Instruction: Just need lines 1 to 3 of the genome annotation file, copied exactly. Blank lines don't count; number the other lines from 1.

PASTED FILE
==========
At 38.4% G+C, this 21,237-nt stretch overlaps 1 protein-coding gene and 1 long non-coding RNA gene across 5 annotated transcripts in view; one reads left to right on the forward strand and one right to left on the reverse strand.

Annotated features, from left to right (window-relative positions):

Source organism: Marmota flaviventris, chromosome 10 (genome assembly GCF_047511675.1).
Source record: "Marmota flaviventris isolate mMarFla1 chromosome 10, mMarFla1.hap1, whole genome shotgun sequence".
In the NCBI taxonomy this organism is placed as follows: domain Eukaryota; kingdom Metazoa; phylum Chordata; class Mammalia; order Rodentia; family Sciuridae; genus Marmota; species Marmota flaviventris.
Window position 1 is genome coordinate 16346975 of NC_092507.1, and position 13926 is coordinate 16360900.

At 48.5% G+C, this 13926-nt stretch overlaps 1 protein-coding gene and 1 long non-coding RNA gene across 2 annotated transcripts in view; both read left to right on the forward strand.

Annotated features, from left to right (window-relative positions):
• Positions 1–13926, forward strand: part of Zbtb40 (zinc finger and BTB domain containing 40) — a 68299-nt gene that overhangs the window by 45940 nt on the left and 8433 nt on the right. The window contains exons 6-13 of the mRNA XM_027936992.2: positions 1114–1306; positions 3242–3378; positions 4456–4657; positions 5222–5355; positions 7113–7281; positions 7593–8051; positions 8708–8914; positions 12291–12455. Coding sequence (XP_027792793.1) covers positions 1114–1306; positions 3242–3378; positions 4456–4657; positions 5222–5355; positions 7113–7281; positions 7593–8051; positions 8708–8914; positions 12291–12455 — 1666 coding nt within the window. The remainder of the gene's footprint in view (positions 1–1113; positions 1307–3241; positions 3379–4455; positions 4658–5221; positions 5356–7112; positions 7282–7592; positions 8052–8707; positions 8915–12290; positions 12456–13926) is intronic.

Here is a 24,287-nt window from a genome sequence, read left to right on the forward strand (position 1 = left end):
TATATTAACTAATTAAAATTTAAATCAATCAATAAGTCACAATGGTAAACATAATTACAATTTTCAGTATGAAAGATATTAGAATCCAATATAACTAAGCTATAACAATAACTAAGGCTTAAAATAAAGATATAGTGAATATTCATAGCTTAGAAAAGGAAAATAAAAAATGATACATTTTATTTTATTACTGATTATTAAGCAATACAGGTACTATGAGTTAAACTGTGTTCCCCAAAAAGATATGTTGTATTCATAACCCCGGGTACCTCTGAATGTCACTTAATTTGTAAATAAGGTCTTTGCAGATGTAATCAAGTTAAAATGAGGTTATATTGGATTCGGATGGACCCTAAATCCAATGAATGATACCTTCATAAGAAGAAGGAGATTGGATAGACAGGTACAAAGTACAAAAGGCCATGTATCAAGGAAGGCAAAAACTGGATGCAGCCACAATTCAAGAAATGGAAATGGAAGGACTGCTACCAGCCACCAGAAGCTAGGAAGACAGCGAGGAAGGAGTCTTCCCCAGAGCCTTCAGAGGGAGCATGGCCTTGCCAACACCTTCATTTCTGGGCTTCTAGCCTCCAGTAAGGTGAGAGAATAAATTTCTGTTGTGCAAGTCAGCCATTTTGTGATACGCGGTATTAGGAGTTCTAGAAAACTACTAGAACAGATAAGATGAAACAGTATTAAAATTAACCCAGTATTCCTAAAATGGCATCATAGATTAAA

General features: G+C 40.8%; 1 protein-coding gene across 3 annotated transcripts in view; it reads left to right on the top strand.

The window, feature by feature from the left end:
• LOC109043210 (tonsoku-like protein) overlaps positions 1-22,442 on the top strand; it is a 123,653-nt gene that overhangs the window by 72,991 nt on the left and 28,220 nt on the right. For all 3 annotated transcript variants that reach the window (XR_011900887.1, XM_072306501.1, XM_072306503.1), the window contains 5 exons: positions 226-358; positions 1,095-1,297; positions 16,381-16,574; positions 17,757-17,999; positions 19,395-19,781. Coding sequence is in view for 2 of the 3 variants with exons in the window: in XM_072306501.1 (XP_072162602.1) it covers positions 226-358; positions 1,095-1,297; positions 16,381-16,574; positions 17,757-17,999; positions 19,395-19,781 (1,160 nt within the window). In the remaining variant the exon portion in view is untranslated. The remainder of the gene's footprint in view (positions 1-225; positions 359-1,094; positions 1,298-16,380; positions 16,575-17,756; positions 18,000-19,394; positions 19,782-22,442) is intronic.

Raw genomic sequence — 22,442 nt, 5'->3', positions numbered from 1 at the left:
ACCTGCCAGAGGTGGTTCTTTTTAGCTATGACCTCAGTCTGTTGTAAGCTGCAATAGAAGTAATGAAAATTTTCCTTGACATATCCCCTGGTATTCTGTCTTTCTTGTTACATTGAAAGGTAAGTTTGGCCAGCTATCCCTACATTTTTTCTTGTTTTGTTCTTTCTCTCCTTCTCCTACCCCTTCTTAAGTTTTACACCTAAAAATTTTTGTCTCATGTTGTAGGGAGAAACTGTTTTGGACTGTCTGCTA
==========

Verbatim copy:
At 38.4% G+C, this 21,237-nt stretch overlaps 1 protein-coding gene and 1 long non-coding RNA gene across 5 annotated transcripts in view; one reads left to right on the forward strand and one right to left on the reverse strand.

Annotated features, from left to right (window-relative positions):

Source organism: Marmota flaviventris, chromosome 10 (genome assembly GCF_047511675.1).